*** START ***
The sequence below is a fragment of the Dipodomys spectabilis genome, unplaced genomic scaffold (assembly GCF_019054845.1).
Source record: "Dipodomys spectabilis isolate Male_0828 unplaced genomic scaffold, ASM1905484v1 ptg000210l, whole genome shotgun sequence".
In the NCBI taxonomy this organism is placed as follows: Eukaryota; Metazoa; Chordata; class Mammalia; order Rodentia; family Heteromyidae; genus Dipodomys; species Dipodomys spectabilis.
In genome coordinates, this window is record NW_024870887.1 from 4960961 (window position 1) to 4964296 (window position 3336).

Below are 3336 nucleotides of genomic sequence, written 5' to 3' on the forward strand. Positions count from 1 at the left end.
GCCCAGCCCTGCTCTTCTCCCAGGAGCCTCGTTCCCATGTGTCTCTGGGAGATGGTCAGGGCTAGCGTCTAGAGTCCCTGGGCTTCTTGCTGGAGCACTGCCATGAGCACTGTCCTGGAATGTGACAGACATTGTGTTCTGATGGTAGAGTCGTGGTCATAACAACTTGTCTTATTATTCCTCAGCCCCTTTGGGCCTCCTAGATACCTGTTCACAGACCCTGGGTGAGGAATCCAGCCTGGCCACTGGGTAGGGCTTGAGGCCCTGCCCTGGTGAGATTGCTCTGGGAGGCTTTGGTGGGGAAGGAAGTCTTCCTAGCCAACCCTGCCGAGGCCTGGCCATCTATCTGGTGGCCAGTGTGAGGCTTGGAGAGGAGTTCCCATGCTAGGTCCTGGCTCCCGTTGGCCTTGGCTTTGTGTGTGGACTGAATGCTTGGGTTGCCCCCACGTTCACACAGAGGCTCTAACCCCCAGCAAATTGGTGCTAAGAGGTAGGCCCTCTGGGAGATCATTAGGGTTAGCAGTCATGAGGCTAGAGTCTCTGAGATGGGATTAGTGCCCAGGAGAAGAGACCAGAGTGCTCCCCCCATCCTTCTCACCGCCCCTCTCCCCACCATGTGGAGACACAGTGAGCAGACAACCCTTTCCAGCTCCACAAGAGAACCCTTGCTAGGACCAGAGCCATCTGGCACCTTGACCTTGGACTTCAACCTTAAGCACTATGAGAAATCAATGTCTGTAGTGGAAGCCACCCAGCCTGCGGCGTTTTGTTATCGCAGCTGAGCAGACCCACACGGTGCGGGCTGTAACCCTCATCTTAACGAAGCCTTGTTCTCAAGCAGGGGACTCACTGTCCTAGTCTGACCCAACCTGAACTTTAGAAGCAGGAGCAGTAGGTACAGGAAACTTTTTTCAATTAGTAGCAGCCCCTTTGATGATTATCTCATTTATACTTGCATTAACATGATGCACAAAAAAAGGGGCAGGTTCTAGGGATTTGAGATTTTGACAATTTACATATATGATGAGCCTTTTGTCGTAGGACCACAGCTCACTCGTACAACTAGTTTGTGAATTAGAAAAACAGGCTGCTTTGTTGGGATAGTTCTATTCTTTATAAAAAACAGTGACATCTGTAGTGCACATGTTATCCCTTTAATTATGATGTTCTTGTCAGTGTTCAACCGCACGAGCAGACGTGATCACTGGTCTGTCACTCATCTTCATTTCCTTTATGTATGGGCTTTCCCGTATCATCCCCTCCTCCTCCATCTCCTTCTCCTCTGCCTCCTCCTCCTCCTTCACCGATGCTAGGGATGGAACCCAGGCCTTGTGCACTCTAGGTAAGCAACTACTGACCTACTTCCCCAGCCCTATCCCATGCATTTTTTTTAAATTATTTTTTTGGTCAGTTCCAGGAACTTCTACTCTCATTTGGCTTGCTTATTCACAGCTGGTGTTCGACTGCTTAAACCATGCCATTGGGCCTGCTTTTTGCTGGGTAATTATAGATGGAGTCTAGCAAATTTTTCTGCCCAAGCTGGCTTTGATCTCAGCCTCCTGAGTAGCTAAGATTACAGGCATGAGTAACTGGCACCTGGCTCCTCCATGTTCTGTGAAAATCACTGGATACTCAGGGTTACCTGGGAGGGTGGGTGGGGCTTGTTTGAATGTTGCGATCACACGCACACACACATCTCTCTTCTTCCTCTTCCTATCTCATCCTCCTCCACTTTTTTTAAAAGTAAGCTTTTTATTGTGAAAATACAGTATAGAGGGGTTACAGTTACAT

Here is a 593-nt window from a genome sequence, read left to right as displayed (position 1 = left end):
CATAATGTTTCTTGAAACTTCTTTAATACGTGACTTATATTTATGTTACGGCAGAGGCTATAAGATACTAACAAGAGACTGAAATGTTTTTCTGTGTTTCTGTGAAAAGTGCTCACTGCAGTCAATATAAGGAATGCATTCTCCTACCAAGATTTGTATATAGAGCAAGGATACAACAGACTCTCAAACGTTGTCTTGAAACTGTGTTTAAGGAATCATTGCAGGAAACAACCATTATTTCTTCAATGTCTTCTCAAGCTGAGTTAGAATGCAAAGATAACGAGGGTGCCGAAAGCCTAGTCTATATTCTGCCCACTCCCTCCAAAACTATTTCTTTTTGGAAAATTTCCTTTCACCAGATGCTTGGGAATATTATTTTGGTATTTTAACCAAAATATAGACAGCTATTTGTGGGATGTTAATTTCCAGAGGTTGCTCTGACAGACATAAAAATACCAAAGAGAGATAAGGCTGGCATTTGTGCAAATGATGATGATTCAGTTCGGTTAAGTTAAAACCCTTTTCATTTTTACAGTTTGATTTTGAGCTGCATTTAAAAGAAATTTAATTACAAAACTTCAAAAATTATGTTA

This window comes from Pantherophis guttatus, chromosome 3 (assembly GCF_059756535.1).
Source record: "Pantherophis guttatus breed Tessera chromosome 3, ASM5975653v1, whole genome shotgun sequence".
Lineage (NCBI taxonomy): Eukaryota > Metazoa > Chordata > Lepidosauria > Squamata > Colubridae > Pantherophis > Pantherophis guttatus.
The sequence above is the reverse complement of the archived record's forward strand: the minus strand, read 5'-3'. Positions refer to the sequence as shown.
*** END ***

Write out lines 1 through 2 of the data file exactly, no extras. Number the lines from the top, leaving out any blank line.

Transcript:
The sequence below is a fragment of the Dipodomys spectabilis genome, unplaced genomic scaffold (assembly GCF_019054845.1).
Source record: "Dipodomys spectabilis isolate Male_0828 unplaced genomic scaffold, ASM1905484v1 ptg000210l, whole genome shotgun sequence".